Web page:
A persistently contentious issue at parents' meetings up and down the land is the tiering of GCSE mathematics. Parents and pupils feel aggrieved that many lower-achieving students are entered for an exam in which their highest hope can only be a grade C.
"It is the one thing here that provokes antagonism in the classroom," says Patrick Eavis, the head of Queen Elizabeth High School, Hexham, a high-achieving school in Northumberland. "Children don't like it and parents go off the deep end about it when we have meetings about GCSE choices. They want their child to have the fullest possible range of grades open to him or her."
How then will parents feel in 1998 when most subjects will be tiered at examination? Mr Eavis believes there will be uproar. Many other heads feel that the Government's concern about standards at GCSE has led them to re-introduce O-level and CSE by the back door - and that such a move will prove highly unpopular.
Keith Wragg, the head of Huntington School in York, believes this will become a greater issue as time goes by. "At present schools are taken up with Dearing, the change to standards of the Orders at key stage 4, the re-drafting of schemes of work. The penny is only just beginning to drop that tiering will be the norm for most subjects."
Setting and streaming are becoming common in many schools in many subjects. The majority of teachers sympathise with the rationale behind the tiering of a subject like maths, which matches papers more closely to a candidate's ability. Far better to do this than to enter pupils for an exam in which the majority will flounder and the few will not be stretched enough.
But often parents do not see it this way. They like to feel that the possibility remains that on a good day their child could achieve the highest grade. "Parents get uptight at the thought that there is a cut-off point for their child and I believe it will demotivate pupils," says Mr Wragg. "Teachers tell pupils that to get into the sixth form they have to try to get Bs, yet they may be entering them for exams in which they cannot get more than a C. This is very discouraging."
Moreover the new arrangements appear inconsistent. Differentiation by outcome remains for coursework, in subjects where unseen exam papers will be tiered. History remains untiered, unlike English and geography.
John Dunford, president of the Secondary Heads Association, believes this alone highlights the School Curriculum and Assessment Authority's lack of philosophical underpinning of the issue.
Geraint Howell is the chief inspector for schools in Cumbria and a previous member of the National Curriculum Council history board. Historians, he says, have always believed that fundamental questions in history can be asked in the same way across levels and abilities. "A question like 'What are the short and long-term causes of the First World War?' could appear in both GCSE and the final paper of a first degree. The difference would lie in the detail and understanding shown in the answers."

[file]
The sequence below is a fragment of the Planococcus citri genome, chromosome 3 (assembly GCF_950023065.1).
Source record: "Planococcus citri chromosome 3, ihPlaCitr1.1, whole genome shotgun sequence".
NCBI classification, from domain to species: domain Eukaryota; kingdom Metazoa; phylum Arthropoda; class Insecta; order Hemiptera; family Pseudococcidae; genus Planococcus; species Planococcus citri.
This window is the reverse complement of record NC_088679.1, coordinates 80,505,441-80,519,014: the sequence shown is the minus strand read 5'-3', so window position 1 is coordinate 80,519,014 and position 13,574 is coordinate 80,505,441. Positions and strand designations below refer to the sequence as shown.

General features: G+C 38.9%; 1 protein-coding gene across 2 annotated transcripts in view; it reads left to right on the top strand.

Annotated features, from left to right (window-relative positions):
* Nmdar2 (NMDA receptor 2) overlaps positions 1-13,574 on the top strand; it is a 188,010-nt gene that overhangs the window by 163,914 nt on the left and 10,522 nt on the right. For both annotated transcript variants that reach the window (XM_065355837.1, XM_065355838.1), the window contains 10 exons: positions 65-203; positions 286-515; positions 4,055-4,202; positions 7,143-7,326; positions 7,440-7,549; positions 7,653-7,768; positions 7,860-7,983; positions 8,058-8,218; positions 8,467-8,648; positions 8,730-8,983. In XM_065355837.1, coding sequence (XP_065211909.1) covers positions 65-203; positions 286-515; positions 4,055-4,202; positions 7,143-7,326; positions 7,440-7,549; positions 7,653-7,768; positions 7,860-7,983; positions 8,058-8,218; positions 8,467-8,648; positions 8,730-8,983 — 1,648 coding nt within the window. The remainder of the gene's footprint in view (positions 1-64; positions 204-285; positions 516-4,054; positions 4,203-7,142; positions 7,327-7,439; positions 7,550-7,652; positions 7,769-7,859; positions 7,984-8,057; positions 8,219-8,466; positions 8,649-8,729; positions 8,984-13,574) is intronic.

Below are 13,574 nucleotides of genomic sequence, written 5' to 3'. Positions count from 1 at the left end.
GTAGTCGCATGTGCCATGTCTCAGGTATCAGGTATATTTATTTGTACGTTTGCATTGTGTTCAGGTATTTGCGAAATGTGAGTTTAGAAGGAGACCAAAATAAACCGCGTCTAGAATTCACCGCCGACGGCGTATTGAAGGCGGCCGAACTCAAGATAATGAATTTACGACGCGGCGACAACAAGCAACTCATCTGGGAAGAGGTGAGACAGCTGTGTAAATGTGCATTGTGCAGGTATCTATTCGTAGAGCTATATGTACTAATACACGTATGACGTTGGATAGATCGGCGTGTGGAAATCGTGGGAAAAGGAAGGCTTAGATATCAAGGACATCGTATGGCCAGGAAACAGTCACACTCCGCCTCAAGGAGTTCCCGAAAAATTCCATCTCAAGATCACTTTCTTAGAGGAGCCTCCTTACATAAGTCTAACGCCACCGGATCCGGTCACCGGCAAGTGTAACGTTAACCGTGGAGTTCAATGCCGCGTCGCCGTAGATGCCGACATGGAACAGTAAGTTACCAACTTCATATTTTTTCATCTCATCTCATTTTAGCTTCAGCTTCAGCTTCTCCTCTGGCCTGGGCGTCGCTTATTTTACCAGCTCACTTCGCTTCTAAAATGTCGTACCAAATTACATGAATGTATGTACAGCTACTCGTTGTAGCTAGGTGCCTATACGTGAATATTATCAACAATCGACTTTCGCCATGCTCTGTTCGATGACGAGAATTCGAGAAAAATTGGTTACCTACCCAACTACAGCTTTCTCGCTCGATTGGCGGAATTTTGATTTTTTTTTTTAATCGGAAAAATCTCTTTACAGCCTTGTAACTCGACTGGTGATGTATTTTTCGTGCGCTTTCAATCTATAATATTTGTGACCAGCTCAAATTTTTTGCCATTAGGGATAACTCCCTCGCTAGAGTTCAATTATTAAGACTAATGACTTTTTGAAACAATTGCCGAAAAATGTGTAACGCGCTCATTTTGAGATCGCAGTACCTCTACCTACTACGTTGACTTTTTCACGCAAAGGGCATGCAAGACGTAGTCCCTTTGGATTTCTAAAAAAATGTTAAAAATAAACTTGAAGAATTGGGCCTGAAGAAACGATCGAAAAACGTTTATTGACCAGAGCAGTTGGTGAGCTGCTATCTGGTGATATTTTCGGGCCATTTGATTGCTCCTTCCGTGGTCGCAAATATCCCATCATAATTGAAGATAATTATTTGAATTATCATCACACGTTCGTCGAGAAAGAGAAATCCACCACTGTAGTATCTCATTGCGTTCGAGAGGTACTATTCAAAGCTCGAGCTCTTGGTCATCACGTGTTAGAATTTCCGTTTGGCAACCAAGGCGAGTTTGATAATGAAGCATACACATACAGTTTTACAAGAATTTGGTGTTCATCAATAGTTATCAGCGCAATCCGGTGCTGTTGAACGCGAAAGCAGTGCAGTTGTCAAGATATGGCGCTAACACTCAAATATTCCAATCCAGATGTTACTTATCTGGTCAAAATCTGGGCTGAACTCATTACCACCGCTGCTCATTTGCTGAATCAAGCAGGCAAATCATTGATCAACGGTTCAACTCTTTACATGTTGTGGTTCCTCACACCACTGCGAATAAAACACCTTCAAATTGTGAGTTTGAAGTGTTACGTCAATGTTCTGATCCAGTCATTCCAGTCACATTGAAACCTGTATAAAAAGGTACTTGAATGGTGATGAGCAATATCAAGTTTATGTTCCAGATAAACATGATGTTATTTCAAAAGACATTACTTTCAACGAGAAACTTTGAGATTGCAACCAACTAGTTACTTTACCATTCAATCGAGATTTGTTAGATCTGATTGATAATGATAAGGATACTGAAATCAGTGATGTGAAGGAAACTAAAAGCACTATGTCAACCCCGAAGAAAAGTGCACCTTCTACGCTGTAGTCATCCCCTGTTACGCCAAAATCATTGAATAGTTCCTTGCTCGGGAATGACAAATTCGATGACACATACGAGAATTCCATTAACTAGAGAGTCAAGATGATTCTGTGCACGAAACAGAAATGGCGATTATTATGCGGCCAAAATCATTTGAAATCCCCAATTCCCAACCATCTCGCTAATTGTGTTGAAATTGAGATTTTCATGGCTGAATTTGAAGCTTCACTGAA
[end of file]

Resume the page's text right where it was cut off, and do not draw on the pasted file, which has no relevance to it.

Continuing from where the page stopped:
Like Mr Howell, many historians are passionately in favour of differentiation by outcome rather than tiering, but then so are many English and geography teachers. If, as SCAA claims, tiering decisions were made by officers after widespread consultation, then the outcome in favour of tiering for geography and English in particular, is curious. Nick Tate, SCAA's chief executive, is an historian and is believed to have intervened finally on behalf of his subject.
Possibly more contentious is the fact that a borderline child submitted for the top A to D paper could end up with an unclassified on a bad day, and that a borderline child submitted for the lower C to G tier, who might produce B material on a good day, can attain no higher than a C.
With O-level and CSE, teachers could submit a borderline candidate for both exams. This will not be possible with tiering arrangements.
John Dunford believes that tiering can therefore work against the late developer. Although schools recognise that some children are capable of making a spurt in the last stages, the reality will mean that higher sets will cover more ground - and that the possibilities of a borderline child switching and catching up are slim.
The current situation
Maths has been tiered since 1988 when GCSE began. The number of tiers is left to the discretion of exam boards - some use two, some as many as four. Three is the most common. Science has also been tiered under similar arrangements. Some boards have tiered geography.
New tiering arrangements were introduced for maths and science last year with constraints on the method. English was tiered for the first time.
In maths and science there are to be no more than four grades in a single tier, though the number of tiers is not prescribed. In English there is to be no more than five grades in each tier in a two-tier system. A system of "allowed grades" is in operation which means that in exceptional circumstances a candidate can be given one grade above or below the target range of each tier.
SCAA believes that "allowed grades" have led to confusion, with boards not really knowing how wide to make the target range of each tier.
This summer technology, IT and design technology have been tiered in a two-tier system with a four-grade range with "allowed grades".